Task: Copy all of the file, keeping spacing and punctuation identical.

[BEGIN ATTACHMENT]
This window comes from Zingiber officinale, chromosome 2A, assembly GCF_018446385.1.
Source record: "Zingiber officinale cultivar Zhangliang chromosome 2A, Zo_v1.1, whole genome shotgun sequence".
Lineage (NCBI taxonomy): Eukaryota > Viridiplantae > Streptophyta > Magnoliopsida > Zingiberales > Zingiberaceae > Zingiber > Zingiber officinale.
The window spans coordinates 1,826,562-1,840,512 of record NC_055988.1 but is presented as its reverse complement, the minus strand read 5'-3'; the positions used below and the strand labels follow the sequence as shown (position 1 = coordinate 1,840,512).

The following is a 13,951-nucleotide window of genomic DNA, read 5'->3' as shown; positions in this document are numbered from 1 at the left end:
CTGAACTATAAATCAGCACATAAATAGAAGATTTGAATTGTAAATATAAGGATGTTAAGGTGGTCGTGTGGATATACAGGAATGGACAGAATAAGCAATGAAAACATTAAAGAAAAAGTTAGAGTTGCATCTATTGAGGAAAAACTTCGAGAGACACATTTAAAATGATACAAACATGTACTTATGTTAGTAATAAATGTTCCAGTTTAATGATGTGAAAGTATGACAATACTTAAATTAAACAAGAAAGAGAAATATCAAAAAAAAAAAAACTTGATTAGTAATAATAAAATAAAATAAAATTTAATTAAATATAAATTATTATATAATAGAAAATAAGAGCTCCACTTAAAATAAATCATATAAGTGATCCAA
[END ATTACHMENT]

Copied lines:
This window comes from Zingiber officinale, chromosome 2A, assembly GCF_018446385.1.
Source record: "Zingiber officinale cultivar Zhangliang chromosome 2A, Zo_v1.1, whole genome shotgun sequence".
Lineage (NCBI taxonomy): Eukaryota > Viridiplantae > Streptophyta > Magnoliopsida > Zingiberales > Zingiberaceae > Zingiber > Zingiber officinale.
The window spans coordinates 1,826,562-1,840,512 of record NC_055988.1 but is presented as its reverse complement, the minus strand read 5'-3'; the positions used below and the strand labels follow the sequence as shown (position 1 = coordinate 1,840,512).

The following is a 13,951-nucleotide window of genomic DNA, read 5'->3' as shown; positions in this document are numbered from 1 at the left end:
CTGAACTATAAATCAGCACATAAATAGAAGATTTGAATTGTAAATATAAGGATGTTAAGGTGGTCGTGTGGATATACAGGAATGGACAGAATAAGCAATGAAAACATTAAAGAAAAAGTTAGAGTTGCATCTATTGAGGAAAAACTTCGAGAGACACATTTAAAATGATACAAACATGTACTTATGTTAGTAATAAATGTTCCAGTTTAATGATGTGAAAGTATGACAATACTTAAATTAAACAAGAAAGAGAAATATCAAAAAAAAAAAAACTTGATTAGTAATAATAAAATAAAATAAAATTTAATTAAATATAAATTATTATATAATAGAAAATAAGAGCTCCACTTAAAATAAATCATATAAGTGATCCAA